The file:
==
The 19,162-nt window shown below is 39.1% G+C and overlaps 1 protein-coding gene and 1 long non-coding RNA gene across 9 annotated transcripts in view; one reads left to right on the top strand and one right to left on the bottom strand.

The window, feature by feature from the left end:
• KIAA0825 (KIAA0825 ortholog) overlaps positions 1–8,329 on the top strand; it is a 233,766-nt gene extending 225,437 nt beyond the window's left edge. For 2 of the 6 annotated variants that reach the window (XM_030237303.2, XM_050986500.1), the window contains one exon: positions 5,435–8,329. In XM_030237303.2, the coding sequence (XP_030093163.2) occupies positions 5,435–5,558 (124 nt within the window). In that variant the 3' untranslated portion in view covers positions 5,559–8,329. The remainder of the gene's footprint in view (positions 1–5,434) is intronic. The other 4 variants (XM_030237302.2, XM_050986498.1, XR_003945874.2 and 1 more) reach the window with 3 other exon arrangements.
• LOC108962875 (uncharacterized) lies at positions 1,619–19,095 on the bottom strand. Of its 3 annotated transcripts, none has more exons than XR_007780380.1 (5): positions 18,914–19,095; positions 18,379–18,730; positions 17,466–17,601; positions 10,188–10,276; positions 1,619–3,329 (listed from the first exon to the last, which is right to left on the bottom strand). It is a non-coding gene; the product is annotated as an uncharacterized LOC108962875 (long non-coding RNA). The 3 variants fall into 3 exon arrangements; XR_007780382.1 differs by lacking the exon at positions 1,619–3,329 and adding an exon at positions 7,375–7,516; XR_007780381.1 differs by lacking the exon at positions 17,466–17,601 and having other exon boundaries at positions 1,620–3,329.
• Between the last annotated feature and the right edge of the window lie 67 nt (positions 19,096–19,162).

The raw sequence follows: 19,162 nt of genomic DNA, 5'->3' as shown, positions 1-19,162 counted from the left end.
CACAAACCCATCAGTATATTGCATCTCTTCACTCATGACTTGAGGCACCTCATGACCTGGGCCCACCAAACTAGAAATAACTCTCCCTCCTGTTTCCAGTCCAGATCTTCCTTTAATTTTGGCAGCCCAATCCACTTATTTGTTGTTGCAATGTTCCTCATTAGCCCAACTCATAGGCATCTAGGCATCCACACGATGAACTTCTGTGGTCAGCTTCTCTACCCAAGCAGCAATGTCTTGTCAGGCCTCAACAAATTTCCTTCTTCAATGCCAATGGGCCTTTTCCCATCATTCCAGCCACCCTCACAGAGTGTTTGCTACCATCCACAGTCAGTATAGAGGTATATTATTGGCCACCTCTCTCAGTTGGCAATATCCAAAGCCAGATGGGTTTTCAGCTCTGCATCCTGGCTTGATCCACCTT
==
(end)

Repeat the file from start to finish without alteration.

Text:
The 19,162-nt window shown below is 39.1% G+C and overlaps 1 protein-coding gene and 1 long non-coding RNA gene across 9 annotated transcripts in view; one reads left to right on the top strand and one right to left on the bottom strand.

The window, feature by feature from the left end:
• KIAA0825 (KIAA0825 ortholog) overlaps positions 1–8,329 on the top strand; it is a 233,766-nt gene extending 225,437 nt beyond the window's left edge. For 2 of the 6 annotated variants that reach the window (XM_030237303.2, XM_050986500.1), the window contains one exon: positions 5,435–8,329. In XM_030237303.2, the coding sequence (XP_030093163.2) occupies positions 5,435–5,558 (124 nt within the window). In that variant the 3' untranslated portion in view covers positions 5,559–8,329. The remainder of the gene's footprint in view (positions 1–5,434) is intronic. The other 4 variants (XM_030237302.2, XM_050986498.1, XR_003945874.2 and 1 more) reach the window with 3 other exon arrangements.
• LOC108962875 (uncharacterized) lies at positions 1,619–19,095 on the bottom strand. Of its 3 annotated transcripts, none has more exons than XR_007780380.1 (5): positions 18,914–19,095; positions 18,379–18,730; positions 17,466–17,601; positions 10,188–10,276; positions 1,619–3,329 (listed from the first exon to the last, which is right to left on the bottom strand). It is a non-coding gene; the product is annotated as an uncharacterized LOC108962875 (long non-coding RNA). The 3 variants fall into 3 exon arrangements; XR_007780382.1 differs by lacking the exon at positions 1,619–3,329 and adding an exon at positions 7,375–7,516; XR_007780381.1 differs by lacking the exon at positions 17,466–17,601 and having other exon boundaries at positions 1,620–3,329.
• Between the last annotated feature and the right edge of the window lie 67 nt (positions 19,096–19,162).

The raw sequence follows: 19,162 nt of genomic DNA, 5'->3' as shown, positions 1-19,162 counted from the left end.
CACAAACCCATCAGTATATTGCATCTCTTCACTCATGACTTGAGGCACCTCATGACCTGGGCCCACCAAACTAGAAATAACTCTCCCTCCTGTTTCCAGTCCAGATCTTCCTTTAATTTTGGCAGCCCAATCCACTTATTTGTTGTTGCAATGTTCCTCATTAGCCCAACTCATAGGCATCTAGGCATCCACACGATGAACTTCTGTGGTCAGCTTCTCTACCCAAGCAGCAATGTCTTGTCAGGCCTCAACAAATTTCCTTCTTCAATGCCAATGGGCCTTTTCCCATCATTCCAGCCACCCTCACAGAGTGTTTGCTACCATCCACAGTCAGTATAGAGGTATATTATTGGCCACCTCTCTCAGTTGGCAATATCCAAAGCCAGATGGGTTTTCAGCTCTGCATCCTGGCTTGATCCACCTT